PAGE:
A collaboration between a trio of St. Louis-area universities seeks to help armed forces members get adjusted back to civilian life after serving in war.
For the first time, the student veterans organizations at Washington University, St. Louis University, and University of Missouri St. Louis are teaming up to host a Veterans Week. The goal is for veterans to form the social support structure many lost after the military and also to help others see them in a new light.
Jonathan Hurly, president of SLU's Veterans Association said veterans can't really conceive the shift in worldview from Afghanistan to a college campus.
"The transition is difficult. This is where we fall short. Veterans are amazing people but the transition is very hard," Hurly said.
Hurly's story is just one example of the challenges veterans face.
"I spent nine years in the Marine Corps. I was an explosive ordinance disposal technician, which translates into bomb squad in civilian world. I left Afghanistan in 2014 and the day I returned I entered a hospital room for cancer treatment," Hurly said.
As Hurly knows first-hand, there can suddenly be a void that the military once filled.
"What makes military service unique is the social structure that drives it. Any leader in the military will tell you accountability is one of the number one rules, taking care of your troops. And when you transition from the military, that's the first thing you lose. You lose that thing that was so essential to your life before that," Hurly said.
Plus, after deployments around the world, veterans' worldviews have shifted.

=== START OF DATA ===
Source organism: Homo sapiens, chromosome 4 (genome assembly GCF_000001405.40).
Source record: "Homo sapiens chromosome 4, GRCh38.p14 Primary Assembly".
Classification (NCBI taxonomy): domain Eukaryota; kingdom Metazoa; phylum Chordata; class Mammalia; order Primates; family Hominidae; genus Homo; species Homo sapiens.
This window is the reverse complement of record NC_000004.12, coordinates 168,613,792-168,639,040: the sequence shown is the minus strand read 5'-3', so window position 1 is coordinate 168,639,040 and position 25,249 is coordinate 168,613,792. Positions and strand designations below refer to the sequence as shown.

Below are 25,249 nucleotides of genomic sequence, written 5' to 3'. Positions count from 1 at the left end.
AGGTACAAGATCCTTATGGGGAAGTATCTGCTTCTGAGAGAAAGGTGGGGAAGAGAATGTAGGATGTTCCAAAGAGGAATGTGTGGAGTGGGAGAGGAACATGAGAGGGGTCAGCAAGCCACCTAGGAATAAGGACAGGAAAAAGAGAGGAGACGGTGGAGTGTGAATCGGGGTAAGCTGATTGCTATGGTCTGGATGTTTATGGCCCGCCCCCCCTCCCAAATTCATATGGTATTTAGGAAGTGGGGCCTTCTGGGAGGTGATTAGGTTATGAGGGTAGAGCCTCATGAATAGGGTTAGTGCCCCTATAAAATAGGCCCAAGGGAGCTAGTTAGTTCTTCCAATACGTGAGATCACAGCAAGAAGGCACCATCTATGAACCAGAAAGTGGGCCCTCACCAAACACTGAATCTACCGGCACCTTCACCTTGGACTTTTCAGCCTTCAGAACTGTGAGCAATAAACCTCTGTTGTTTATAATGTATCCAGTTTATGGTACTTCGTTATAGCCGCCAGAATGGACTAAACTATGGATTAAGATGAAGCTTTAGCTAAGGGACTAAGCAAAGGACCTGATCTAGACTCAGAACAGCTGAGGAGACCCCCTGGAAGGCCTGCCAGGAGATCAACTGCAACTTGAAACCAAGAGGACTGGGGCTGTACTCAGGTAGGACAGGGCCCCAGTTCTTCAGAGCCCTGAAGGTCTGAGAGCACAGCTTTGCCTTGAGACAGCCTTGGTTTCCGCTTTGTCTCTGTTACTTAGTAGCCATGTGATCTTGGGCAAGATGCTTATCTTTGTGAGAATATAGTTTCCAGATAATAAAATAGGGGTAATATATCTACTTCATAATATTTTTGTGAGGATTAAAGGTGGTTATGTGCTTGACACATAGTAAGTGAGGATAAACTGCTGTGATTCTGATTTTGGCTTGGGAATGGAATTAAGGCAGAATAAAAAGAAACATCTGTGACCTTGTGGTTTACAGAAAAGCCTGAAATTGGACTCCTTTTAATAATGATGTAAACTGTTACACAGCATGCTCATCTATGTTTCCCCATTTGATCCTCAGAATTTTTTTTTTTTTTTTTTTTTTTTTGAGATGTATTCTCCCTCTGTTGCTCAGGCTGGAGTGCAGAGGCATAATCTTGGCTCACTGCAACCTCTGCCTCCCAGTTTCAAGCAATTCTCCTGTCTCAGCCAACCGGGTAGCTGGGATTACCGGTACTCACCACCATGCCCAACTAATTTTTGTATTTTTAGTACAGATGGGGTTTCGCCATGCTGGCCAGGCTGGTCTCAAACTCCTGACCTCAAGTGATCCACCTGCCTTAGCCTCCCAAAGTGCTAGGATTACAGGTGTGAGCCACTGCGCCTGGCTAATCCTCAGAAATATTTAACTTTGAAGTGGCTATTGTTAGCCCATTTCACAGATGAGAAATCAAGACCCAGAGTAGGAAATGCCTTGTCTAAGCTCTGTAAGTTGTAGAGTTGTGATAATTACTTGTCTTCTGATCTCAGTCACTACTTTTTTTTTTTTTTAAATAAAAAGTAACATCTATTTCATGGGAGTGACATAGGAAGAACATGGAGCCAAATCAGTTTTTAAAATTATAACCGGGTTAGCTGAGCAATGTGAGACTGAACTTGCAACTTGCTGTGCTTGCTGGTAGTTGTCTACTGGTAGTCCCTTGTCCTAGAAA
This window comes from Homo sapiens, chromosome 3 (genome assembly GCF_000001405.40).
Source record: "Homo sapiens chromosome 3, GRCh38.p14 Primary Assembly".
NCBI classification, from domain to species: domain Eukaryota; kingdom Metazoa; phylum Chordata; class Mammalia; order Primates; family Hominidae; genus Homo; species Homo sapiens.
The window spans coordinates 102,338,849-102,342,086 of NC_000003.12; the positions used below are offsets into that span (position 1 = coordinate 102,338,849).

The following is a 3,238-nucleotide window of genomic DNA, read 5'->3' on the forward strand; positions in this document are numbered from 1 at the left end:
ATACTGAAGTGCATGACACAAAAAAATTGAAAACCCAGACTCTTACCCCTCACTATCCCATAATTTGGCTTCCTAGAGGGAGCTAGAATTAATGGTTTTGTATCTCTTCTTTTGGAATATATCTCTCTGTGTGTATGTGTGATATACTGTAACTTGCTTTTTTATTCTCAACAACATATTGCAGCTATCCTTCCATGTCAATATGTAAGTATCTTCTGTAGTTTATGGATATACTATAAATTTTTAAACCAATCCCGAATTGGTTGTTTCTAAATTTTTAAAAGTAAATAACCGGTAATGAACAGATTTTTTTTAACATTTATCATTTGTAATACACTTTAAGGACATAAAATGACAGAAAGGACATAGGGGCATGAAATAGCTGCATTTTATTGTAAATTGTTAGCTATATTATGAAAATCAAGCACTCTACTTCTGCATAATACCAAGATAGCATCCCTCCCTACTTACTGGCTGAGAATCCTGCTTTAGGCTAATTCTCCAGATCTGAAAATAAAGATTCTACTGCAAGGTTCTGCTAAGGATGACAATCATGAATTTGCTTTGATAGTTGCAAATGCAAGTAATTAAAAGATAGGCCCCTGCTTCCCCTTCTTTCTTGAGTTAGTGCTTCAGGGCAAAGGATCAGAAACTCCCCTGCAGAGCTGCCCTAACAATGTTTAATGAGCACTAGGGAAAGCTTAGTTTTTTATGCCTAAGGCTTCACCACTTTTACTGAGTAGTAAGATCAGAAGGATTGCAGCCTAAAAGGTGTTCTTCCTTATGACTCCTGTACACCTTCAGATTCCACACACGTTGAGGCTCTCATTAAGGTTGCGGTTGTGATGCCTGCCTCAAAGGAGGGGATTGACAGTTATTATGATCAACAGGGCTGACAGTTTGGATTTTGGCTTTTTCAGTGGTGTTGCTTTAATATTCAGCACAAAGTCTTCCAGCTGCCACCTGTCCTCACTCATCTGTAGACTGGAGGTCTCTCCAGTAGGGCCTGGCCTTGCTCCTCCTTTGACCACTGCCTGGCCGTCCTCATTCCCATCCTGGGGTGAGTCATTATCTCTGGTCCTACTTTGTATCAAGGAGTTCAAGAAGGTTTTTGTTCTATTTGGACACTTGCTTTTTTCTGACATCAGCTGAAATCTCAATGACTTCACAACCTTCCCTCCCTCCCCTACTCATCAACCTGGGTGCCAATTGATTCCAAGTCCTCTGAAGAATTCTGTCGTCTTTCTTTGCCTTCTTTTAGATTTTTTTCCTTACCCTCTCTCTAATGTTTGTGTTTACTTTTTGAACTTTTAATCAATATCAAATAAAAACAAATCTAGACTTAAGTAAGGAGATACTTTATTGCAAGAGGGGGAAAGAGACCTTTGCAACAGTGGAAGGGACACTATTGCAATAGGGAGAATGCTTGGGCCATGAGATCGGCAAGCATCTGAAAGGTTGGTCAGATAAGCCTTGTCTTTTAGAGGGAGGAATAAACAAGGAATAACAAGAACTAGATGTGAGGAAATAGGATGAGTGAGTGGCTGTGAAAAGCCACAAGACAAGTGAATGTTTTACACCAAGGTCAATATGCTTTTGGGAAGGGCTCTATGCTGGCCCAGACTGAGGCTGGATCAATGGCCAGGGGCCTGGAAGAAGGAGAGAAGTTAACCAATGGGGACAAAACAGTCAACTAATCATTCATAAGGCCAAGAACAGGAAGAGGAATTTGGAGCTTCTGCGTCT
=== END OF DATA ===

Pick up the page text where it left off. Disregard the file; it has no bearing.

"When you leave the military, you find yourself reevaluating your personal identity," Hurly said.
It can be hard for veterans to relate to classmates who are fresh out of high school. So Veterans Week aims to get veterans talking to one another about their shared experiences, whether that's their time in a war zone, their struggles reintegrating, or continues health needs.
It also gives them a sense of purpose again, with the week kicking off with a service project.
"This group of people signed up during a time when war was very real. We were in Iraq and Afghanistan at the same time. When you signed up, you knew you were going to a combat zone, it was only a matter of when and every single one of these individuals signed up willingly. They have this unique capacity for service. We want to identify that right out the door," Hurly said.
On the other side of the coin, this week also aims to change how others view veterans.
"We've developed this narrative of disability. We've developed this narrative of burden on society. That's what we seek to change. We see veterans as leaders, We see them as resilient. And we see them as successful," Hurly said.
They also want prospective employers to recognize that, which is why a career networking event is part of this week's schedule.
Veterans tell News 4 their respective universities have made strides in understanding their integration needs but there is still room for improvement when it comes to understanding how the GI Bill works and health care benefits. So much of that can start with a simple conversation with a veteran, which is what this Veterans Week encourages through social networking.
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